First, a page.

Welcome Guest 

Register

Author Topic:
PotbellyHairyfoot
Grandpa Moderator
Posts: 2929
Send Message
Avatar
Post Chapter VI, Turin Among The Outlaws
on: October 01, 2007 12:30
1) What type of men are the Gaurwaith, and should Turin have joined them?

2)What were the costs, to Turin, the Gaurwaith, and to the Elves of Doriath, of Turin joining the Gaurwauth. Who gained and who lost, by Turin's choices?

3) What does Turin finally do to show some of the wisdom he should have, as the son of a leader of men? Does he do enough?

4) Why, do you think, does Turin not remember Nellas, the Elf-maiden who spoke to Thingol in his defense?
Dolwen
Store Admin & Head Weaver of Vairë
Posts: 13768
Send Message
Avatar
Post RE: Chapter VI, Turin Among The Outlaws
on: October 09, 2007 03:22
1) What type of men are the Gaurwaith, and should Turin have joined them?
The Gaurwaith were outlaws who had no compassion or caring for anyone other than themselves. They killed innocent people for their own gain. Turin should not have joined them but went on his way. If he wouldn't have joined them his heart may not have hardened so much. He also would have been more likely to go back to Doriath when Beleg found him.

2)What were the costs, to Turin, the Gaurwaith, and to the Elves of Doriath, of Turin joining the Gaurwauth. Who gained and who lost, by Turin's choices?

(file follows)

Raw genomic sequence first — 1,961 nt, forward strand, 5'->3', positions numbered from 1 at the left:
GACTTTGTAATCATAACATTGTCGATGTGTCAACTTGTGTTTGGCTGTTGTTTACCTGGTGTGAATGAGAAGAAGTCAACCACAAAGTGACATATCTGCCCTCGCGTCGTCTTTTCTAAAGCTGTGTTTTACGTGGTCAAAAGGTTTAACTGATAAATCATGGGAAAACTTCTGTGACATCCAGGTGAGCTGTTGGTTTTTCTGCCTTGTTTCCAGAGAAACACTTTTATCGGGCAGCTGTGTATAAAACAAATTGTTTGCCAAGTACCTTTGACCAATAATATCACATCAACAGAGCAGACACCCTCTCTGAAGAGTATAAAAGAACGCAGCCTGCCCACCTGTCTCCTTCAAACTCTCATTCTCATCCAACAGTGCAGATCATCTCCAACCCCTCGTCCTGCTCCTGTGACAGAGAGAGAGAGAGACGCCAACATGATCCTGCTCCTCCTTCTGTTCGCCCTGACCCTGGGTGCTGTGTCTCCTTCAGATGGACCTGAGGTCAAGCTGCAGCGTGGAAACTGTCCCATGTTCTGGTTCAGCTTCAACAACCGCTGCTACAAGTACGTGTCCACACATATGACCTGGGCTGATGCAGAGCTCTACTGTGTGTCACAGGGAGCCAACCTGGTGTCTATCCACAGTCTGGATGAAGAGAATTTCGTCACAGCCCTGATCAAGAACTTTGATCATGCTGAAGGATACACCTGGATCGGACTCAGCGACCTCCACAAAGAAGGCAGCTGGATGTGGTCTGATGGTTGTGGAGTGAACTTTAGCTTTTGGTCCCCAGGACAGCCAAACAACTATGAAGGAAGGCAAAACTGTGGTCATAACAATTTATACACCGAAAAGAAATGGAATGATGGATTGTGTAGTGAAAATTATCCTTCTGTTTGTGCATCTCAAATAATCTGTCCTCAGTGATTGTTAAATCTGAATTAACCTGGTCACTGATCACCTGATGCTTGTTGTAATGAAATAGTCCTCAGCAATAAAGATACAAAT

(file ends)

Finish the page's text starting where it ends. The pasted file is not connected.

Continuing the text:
To Turin the cost was the hardening of his heart, bitterness and resentment. His choice kept him from returning to Doriath. The elves of Doriath were without the strength of Turin and because of Beleg's love for Turin they were without him too. I would say that the ones who gained most were the Gaurwaith because Turin knew how to keep them alive and safe in the wilderness and gave them a strength on their side that few could match.

3) What does Turin finally do to show some of the wisdom he should have, as the son of a leader of men? Does he do enough?
He helps stop the needless attack of innocent people by killing the old captain and taking the men under his service. He moves them out of the lands of men. But he still let them live in their evil ways until Beleg. Then he finally shows great leadership by saying them will no longer harm and but orcs.

4) Why, do you think, does Turin not remember Nellas, the Elf-maiden who spoke to Thingol in his defense?
I am not sure, but I notice that Turin says a mist lies over his youth. Maybe this is part of the curse of Morgoth, that he quickly forgets anything good in his life. Possibly the pain of leaving his mother and having her refuse to join him has caused him to block out those painful times.


Members Online
Print Friendly, PDF & Email